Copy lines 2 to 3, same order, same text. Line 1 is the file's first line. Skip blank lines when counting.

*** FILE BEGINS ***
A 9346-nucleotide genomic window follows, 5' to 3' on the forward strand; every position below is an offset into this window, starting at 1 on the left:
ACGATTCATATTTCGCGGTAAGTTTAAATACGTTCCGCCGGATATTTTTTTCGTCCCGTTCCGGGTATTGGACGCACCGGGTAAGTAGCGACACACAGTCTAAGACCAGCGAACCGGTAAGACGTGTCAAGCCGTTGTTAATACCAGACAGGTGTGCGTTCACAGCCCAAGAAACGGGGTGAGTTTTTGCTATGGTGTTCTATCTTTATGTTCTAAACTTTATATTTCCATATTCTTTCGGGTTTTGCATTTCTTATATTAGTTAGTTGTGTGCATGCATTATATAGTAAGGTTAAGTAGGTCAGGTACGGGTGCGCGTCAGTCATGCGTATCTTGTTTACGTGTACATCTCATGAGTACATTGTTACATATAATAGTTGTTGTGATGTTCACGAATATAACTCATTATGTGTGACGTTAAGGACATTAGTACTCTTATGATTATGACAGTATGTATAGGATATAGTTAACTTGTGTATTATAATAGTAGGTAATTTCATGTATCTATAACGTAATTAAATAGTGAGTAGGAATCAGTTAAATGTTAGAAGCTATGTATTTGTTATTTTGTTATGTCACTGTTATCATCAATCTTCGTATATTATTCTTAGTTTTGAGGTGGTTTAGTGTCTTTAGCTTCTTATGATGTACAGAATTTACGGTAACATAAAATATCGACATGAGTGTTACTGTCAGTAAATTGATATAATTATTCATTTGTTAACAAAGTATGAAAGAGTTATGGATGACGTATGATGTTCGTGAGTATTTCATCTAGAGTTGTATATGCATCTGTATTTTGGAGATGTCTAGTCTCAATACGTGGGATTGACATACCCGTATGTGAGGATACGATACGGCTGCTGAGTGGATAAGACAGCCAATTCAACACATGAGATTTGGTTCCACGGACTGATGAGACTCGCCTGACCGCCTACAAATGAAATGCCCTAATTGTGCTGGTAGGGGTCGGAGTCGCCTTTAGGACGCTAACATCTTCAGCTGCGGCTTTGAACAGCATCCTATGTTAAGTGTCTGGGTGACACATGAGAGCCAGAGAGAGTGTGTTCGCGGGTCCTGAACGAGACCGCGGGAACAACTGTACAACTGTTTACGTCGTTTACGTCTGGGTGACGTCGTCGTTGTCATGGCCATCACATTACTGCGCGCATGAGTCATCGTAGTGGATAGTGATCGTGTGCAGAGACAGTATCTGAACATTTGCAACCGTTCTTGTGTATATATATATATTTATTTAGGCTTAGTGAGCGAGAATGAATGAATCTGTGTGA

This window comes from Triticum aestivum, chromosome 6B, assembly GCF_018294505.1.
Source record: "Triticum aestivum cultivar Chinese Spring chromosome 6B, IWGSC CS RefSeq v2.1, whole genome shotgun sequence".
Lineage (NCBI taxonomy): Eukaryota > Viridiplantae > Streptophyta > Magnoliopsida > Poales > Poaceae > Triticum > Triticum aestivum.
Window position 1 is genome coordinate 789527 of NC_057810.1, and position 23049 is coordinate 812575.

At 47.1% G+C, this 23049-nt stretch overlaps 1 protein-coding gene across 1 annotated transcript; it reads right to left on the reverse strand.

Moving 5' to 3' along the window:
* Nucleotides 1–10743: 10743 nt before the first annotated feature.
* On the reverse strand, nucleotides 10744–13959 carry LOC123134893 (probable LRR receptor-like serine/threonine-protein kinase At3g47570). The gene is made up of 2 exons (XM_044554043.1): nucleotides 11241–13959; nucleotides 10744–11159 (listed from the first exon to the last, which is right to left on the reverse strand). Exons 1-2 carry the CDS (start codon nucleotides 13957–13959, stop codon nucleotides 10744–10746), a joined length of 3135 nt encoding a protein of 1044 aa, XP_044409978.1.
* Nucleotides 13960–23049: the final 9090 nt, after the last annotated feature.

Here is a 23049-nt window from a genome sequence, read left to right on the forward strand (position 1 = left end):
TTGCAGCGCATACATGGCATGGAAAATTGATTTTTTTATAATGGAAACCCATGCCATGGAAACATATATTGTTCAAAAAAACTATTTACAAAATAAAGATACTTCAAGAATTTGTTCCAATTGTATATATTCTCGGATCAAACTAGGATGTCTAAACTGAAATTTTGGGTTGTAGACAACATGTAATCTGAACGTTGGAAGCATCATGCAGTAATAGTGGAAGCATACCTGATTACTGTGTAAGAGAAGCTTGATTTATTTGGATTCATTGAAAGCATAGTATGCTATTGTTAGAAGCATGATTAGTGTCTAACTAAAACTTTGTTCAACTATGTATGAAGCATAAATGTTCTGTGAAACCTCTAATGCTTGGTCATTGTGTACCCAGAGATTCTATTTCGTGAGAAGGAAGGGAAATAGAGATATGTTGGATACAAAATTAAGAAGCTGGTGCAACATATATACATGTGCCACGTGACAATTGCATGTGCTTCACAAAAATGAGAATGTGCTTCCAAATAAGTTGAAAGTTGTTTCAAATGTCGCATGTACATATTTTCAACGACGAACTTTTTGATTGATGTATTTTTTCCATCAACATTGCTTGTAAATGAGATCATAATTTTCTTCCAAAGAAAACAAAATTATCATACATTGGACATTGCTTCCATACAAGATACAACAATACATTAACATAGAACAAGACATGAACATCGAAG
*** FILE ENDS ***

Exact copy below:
ACGATTCATATTTCGCGGTAAGTTTAAATACGTTCCGCCGGATATTTTTTTCGTCCCGTTCCGGGTATTGGACGCACCGGGTAAGTAGCGACACACAGTCTAAGACCAGCGAACCGGTAAGACGTGTCAAGCCGTTGTTAATACCAGACAGGTGTGCGTTCACAGCCCAAGAAACGGGGTGAGTTTTTGCTATGGTGTTCTATCTTTATGTTCTAAACTTTATATTTCCATATTCTTTCGGGTTTTGCATTTCTTATATTAGTTAGTTGTGTGCATGCATTATATAGTAAGGTTAAGTAGGTCAGGTACGGGTGCGCGTCAGTCATGCGTATCTTGTTTACGTGTACATCTCATGAGTACATTGTTACATATAATAGTTGTTGTGATGTTCACGAATATAACTCATTATGTGTGACGTTAAGGACATTAGTACTCTTATGATTATGACAGTATGTATAGGATATAGTTAACTTGTGTATTATAATAGTAGGTAATTTCATGTATCTATAACGTAATTAAATAGTGAGTAGGAATCAGTTAAATGTTAGAAGCTATGTATTTGTTATTTTGTTATGTCACTGTTATCATCAATCTTCGTATATTATTCTTAGTTTTGAGGTGGTTTAGTGTCTTTAGCTTCTTATGATGTACAGAATTTACGGTAACATAAAATATCGACATGAGTGTTACTGTCAGTAAATTGATATAATTATTCATTTGTTAACAAAGTATGAAAGAGTTATGGATGACGTATGATGTTCGTGAGTATTTCATCTAGAGTTGTATATGCATCTGTATTTTGGAGATGTCTAGTCTCAATACGTGGGATTGACATACCCGTATGTGAGGATACGATACGGCTGCTGAGTGGATAAGACAGCCAATTCAACACATGAGATTTGGTTCCACGGACTGATGAGACTCGCCTGACCGCCTACAAATGAAATGCCCTAATTGTGCTGGTAGGGGTCGGAGTCGCCTTTAGGACGCTAACATCTTCAGCTGCGGCTTTGAACAGCATCCTATGTTAAGTGTCTGGGTGACACATGAGAGCCAGAGAGAGTGTGTTCGCGGGTCCTGAACGAGACCGCGGGAACAACTGTACAACTGTTTACGTCGTTTACGTCTGGGTGACGTCGTCGTTGTCATGGCCATCACATTACTGCGCGCATGAGTCATCGTAGTGGATAGTGATCGTGTGCAGAGACAGTATCTGAACATTTGCAACCGTTCTTGTGTATATATATATATTTATTTAGGCTTAGTGAGCGAGAATGAATGAATCTGTGTGA

This window comes from Triticum aestivum, chromosome 6B, assembly GCF_018294505.1.